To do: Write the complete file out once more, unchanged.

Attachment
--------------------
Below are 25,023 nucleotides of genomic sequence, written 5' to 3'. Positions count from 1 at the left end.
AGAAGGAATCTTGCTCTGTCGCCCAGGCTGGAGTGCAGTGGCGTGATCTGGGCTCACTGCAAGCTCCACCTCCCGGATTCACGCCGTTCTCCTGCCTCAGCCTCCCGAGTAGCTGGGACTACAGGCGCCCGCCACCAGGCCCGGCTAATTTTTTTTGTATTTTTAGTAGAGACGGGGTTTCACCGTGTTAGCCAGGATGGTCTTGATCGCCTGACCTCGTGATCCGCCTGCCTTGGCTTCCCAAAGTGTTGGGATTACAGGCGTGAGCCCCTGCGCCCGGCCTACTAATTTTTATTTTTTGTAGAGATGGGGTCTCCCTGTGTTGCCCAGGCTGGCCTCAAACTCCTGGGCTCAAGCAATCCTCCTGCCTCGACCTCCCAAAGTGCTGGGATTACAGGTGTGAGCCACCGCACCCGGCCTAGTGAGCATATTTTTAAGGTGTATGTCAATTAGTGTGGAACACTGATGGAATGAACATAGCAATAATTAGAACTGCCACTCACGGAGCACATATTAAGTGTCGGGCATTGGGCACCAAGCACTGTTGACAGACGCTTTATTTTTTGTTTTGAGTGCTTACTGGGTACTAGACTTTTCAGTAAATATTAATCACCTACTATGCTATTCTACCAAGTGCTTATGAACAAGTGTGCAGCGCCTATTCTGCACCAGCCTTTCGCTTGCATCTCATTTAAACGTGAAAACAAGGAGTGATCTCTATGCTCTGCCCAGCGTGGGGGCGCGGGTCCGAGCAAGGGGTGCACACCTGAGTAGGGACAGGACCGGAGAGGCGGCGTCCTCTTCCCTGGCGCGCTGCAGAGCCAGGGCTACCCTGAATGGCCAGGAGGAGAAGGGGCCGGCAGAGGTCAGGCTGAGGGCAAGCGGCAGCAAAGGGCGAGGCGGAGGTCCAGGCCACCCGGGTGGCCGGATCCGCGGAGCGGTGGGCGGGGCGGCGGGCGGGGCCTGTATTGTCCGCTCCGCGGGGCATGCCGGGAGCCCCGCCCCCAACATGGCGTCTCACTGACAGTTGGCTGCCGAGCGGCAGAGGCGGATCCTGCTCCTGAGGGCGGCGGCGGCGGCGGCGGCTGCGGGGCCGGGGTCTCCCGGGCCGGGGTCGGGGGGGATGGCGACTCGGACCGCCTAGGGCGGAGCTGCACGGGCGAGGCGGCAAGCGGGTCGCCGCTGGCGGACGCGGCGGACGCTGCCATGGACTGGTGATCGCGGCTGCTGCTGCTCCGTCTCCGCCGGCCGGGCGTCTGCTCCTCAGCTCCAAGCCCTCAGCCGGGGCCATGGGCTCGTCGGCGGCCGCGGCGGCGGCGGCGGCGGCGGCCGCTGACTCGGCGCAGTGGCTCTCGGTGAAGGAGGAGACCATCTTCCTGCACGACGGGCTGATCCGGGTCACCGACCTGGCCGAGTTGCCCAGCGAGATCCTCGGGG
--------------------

Below are 25,023 nucleotides of genomic sequence, written 5' to 3'. Positions count from 1 at the left end.
AGAAGGAATCTTGCTCTGTCGCCCAGGCTGGAGTGCAGTGGCGTGATCTGGGCTCACTGCAAGCTCCACCTCCCGGATTCACGCCGTTCTCCTGCCTCAGCCTCCCGAGTAGCTGGGACTACAGGCGCCCGCCACCAGGCCCGGCTAATTTTTTTTGTATTTTTAGTAGAGACGGGGTTTCACCGTGTTAGCCAGGATGGTCTTGATCGCCTGACCTCGTGATCCGCCTGCCTTGGCTTCCCAAAGTGTTGGGATTACAGGCGTGAGCCCCTGCGCCCGGCCTACTAATTTTTATTTTTTGTAGAGATGGGGTCTCCCTGTGTTGCCCAGGCTGGCCTCAAACTCCTGGGCTCAAGCAATCCTCCTGCCTCGACCTCCCAAAGTGCTGGGATTACAGGTGTGAGCCACCGCACCCGGCCTAGTGAGCATATTTTTAAGGTGTATGTCAATTAGTGTGGAACACTGATGGAATGAACATAGCAATAATTAGAACTGCCACTCACGGAGCACATATTAAGTGTCGGGCATTGGGCACCAAGCACTGTTGACAGACGCTTTATTTTTTGTTTTGAGTGCTTACTGGGTACTAGACTTTTCAGTAAATATTAATCACCTACTATGCTATTCTACCAAGTGCTTATGAACAAGTGTGCAGCGCCTATTCTGCACCAGCCTTTCGCTTGCATCTCATTTAAACGTGAAAACAAGGAGTGATCTCTATGCTCTGCCCAGCGTGGGGGCGCGGGTCCGAGCAAGGGGTGCACACCTGAGTAGGGACAGGACCGGAGAGGCGGCGTCCTCTTCCCTGGCGCGCTGCAGAGCCAGGGCTACCCTGAATGGCCAGGAGGAGAAGGGGCCGGCAGAGGTCAGGCTGAGGGCAAGCGGCAGCAAAGGGCGAGGCGGAGGTCCAGGCCACCCGGGTGGCCGGATCCGCGGAGCGGTGGGCGGGGCGGCGGGCGGGGCCTGTATTGTCCGCTCCGCGGGGCATGCCGGGAGCCCCGCCCCCAACATGGCGTCTCACTGACAGTTGGCTGCCGAGCGGCAGAGGCGGATCCTGCTCCTGAGGGCGGCGGCGGCGGCGGCGGCTGCGGGGCCGGGGTCTCCCGGGCCGGGGTCGGGGGGGATGGCGACTCGGACCGCCTAGGGCGGAGCTGCACGGGCGAGGCGGCAAGCGGGTCGCCGCTGGCGGACGCGGCGGACGCTGCCATGGACTGGTGATCGCGGCTGCTGCTGCTCCGTCTCCGCCGGCCGGGCGTCTGCTCCTCAGCTCCAAGCCCTCAGCCGGGGCCATGGGCTCGTCGGCGGCCGCGGCGGCGGCGGCGGCGGCGGCCGCTGACTCGGCGCAGTGGCTCTCGGTGAAGGAGGAGACCATCTTCCTGCACGACGGGCTGATCCGGGTCACCGACCTGGCCGAGTTGCCCAGCGAGATCCTCGGGG